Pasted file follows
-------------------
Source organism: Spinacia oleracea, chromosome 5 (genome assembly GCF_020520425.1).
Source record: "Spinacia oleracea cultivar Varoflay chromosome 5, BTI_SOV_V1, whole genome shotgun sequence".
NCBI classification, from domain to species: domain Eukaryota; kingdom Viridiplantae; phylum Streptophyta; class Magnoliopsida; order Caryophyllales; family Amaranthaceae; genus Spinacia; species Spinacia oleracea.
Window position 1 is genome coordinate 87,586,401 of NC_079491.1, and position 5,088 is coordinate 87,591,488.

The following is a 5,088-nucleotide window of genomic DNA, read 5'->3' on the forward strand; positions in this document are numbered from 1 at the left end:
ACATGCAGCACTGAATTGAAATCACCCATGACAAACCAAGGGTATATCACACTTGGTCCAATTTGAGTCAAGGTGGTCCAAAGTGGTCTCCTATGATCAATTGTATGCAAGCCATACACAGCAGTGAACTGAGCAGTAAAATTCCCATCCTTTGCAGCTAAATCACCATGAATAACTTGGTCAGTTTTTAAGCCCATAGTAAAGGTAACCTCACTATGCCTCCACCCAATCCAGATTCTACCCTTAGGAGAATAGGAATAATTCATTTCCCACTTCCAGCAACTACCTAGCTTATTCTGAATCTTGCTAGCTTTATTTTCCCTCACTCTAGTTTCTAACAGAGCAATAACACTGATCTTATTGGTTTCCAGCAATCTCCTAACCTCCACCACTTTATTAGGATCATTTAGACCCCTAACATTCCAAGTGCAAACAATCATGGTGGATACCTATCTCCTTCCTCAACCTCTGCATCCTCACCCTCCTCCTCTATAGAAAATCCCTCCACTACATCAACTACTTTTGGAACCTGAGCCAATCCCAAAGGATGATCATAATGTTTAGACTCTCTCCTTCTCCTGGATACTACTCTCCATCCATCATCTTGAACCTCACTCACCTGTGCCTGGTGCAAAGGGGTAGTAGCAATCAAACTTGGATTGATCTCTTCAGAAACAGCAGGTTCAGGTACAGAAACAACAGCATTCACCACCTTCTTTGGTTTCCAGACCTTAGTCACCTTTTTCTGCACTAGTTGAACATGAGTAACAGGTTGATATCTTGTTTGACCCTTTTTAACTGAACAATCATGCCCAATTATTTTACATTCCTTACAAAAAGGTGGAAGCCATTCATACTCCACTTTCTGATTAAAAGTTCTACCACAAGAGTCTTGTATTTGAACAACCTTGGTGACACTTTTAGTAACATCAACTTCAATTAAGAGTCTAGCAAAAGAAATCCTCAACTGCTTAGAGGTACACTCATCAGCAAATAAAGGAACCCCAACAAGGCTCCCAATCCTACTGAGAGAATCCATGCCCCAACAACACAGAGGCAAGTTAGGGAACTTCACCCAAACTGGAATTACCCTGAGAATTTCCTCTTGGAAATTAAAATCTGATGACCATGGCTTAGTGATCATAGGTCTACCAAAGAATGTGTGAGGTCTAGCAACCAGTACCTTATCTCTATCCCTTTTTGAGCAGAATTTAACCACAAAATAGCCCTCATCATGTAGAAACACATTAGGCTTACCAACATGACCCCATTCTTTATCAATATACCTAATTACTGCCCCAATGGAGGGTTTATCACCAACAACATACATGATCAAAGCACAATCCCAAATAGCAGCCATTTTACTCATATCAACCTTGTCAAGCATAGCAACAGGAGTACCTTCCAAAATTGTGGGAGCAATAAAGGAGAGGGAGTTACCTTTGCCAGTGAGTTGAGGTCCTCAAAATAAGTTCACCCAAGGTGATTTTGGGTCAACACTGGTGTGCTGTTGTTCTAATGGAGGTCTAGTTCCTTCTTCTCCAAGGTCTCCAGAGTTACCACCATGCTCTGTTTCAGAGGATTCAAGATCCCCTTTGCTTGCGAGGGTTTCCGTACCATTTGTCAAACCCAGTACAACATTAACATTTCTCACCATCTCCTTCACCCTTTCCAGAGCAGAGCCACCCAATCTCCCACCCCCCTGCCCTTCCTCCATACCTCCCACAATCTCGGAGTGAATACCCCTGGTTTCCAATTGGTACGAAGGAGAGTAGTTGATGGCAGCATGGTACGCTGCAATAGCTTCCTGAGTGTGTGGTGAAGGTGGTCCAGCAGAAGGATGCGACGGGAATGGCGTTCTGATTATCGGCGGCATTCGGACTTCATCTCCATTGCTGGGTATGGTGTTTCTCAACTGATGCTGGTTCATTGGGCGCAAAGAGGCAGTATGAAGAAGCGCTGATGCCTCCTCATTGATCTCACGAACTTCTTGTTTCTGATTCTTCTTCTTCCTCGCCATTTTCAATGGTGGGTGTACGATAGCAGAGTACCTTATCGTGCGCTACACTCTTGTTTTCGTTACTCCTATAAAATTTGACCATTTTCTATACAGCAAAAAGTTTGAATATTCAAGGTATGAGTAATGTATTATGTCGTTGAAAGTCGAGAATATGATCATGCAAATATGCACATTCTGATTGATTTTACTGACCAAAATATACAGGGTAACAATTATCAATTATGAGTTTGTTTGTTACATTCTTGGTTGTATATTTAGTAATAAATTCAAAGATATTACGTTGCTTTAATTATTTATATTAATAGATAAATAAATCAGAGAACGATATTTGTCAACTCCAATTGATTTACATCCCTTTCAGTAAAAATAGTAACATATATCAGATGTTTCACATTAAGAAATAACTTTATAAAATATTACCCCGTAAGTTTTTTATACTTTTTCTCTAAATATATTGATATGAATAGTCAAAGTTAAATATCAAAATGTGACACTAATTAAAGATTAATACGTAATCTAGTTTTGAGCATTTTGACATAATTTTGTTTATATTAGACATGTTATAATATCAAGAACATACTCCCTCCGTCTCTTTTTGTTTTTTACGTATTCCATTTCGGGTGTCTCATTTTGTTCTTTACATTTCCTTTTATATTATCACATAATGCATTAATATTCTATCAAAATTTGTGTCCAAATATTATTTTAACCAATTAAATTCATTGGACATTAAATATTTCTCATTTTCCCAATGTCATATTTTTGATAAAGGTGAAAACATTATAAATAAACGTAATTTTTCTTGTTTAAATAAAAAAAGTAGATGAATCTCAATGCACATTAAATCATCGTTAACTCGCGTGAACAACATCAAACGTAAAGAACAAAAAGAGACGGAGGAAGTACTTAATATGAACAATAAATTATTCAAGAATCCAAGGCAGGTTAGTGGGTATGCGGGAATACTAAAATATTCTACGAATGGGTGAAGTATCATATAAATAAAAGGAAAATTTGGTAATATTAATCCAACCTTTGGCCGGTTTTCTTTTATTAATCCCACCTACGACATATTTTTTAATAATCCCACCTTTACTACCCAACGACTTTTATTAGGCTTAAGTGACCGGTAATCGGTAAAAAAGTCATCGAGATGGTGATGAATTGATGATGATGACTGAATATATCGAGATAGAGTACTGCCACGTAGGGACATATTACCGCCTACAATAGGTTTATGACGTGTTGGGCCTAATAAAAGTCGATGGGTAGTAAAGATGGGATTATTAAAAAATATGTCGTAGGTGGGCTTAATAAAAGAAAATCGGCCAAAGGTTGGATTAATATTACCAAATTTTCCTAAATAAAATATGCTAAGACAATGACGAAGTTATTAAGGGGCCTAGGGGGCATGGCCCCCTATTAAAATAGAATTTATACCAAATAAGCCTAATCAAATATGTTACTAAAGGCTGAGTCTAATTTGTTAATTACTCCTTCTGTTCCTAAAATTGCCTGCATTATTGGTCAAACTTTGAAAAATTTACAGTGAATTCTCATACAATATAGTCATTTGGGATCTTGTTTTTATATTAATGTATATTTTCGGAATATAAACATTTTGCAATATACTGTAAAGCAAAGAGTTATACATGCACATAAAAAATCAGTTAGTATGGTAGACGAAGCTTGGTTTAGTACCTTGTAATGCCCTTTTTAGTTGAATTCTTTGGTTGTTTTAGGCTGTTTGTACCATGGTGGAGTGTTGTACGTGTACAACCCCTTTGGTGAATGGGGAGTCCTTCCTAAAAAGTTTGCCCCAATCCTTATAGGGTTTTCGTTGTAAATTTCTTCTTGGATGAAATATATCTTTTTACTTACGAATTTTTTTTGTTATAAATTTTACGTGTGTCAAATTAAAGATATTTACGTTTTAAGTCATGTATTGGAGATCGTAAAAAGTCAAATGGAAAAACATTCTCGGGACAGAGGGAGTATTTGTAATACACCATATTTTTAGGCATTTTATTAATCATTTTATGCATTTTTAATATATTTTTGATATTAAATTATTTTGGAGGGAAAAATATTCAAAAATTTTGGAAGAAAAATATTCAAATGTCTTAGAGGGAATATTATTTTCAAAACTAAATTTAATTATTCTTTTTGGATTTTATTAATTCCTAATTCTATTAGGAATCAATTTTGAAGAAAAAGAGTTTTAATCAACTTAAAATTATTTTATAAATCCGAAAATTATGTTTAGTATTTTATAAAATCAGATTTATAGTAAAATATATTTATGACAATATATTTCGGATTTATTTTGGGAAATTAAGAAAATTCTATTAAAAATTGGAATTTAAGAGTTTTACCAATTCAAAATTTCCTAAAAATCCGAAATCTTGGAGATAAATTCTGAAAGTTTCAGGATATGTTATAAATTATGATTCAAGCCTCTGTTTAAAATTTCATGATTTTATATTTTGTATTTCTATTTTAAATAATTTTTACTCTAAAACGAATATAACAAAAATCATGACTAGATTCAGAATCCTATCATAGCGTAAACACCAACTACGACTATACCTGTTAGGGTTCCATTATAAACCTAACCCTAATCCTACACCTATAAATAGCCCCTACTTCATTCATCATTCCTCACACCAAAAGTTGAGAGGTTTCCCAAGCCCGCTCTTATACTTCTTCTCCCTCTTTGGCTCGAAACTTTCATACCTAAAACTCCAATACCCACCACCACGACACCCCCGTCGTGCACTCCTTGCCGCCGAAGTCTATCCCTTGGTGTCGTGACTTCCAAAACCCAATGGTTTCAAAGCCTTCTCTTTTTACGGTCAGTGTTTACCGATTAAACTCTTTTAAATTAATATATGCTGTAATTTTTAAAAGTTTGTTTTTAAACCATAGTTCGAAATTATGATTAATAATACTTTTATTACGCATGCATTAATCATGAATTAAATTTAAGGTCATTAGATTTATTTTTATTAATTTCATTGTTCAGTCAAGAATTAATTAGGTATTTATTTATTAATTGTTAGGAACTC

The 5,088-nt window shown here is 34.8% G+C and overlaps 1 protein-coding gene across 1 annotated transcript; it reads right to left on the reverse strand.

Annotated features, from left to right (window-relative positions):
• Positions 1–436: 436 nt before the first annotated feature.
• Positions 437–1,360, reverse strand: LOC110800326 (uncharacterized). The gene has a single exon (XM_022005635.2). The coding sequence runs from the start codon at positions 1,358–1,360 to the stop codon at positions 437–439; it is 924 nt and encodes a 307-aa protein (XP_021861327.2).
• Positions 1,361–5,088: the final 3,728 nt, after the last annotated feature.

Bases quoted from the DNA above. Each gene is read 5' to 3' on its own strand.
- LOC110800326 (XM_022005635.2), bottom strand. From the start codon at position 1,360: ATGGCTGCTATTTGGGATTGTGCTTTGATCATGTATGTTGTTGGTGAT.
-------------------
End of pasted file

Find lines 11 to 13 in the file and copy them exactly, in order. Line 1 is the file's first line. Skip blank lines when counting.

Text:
• Positions 1,361–5,088: the final 3,728 nt, after the last annotated feature.

Bases quoted from the DNA above. Each gene is read 5' to 3' on its own strand.
- LOC110800326 (XM_022005635.2), bottom strand. From the start codon at position 1,360: ATGGCTGCTATTTGGGATTGTGCTTTGATCATGTATGTTGTTGGTGAT.